Guarded hot plate apparatus for extreme conditions: temperatures up to 1000 °C and pressures from 10-8 to 10+2 bar


U. Gross1 and K. Raed1

1TU Bergakademie Freiberg, Institute of Thermal Engineering, Germany

Keywords: Knudsen number variations
property: effective thermal conductivity
material: porous media, insulating materials, variable atmosphere

Caused by increasingly rising energy costs, the development of thermal-protection systems, application of insulation materials and related thermal conductivity measurements are of increasing importance. The guarded hot plate method (GHP) is considered as a reference for thermal conductivity measurements of insulation materials. There are needs to develop GHP facilities for extended temperature and pressure ranges. In our lab, one GHP and two panel test facilities are already available for thermal conductivity measurements at temperatures from -10 C to 1650 C. However, all three of them are restricted to air atmosphere at ambient pressure. By design of a new apparatus the kind of atmosphere will be extended to arbitrary gases having pressures from 10-8 to 10+2 bar.

A GHP apparatus following ASTM C177 and ISO 8302 international test standards was designed and constructed at TU Bergakademie Freiberg. This facility allows measurements of the effective thermal conductivity of porous insulation materials ranging from 0.001 to 1 Wm-1K-1 at temperatures from 30 to 1000 C and pressures from 10-8 to 10+2 bar.

The GHP method is a stationary one, and it is characterized by a strictly one-dimensional heat flow through the square shaped specimen. To achieve this, the apparatus consists of an assembly of heating plates which are placed inside a pressure vessel (autoclave) being able to withstand the requested temperature and pressure conditions. There are various guard heating systems which are controlled to maintain the heat losses at an acceptable minimum by keeping zero temperature differences to the measuring plate. The autoclave is double walled containing a cooling water system to maintain the temperature of the outer shell close to ambient temperature for safety reasons.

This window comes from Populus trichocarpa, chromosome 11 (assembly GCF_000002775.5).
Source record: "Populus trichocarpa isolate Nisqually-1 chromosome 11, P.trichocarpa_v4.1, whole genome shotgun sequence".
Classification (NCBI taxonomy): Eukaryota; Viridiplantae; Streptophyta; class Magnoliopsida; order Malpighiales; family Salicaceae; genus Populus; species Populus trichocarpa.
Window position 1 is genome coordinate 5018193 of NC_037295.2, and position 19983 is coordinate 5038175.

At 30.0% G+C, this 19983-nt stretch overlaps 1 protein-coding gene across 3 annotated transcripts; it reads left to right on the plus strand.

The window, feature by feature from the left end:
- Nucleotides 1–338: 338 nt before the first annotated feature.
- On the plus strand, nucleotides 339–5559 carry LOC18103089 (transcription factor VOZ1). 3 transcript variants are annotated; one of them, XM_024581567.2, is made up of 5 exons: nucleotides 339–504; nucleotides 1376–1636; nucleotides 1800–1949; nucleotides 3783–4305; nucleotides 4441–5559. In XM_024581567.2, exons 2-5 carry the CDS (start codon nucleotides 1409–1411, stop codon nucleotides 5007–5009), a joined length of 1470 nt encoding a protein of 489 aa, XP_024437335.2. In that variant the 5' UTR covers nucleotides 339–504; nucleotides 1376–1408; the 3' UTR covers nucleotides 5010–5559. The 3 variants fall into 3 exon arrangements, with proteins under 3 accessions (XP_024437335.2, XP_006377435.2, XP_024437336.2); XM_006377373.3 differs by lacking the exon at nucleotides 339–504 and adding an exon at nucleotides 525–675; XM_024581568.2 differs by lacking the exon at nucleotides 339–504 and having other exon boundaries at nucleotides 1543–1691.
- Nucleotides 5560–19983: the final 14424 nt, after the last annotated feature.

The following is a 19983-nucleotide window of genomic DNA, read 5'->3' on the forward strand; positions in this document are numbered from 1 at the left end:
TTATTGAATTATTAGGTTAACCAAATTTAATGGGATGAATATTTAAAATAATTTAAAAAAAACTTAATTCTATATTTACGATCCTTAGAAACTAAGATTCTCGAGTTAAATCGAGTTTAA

The design facilities for the above mentioned temperature and pressure parameters in combination with the demands coming from the GHP methods is characterized by many technical challenges: selection of construction materials, design of the heating plates, integration of the various heaters, fixing the plates assembly to keep them in situ at different pressure and temperature conditions, optimization of the temperature distribution in the assembly, measuring the temperatures and many more. These problems and their optimized solutions will be described in detail in the paper.


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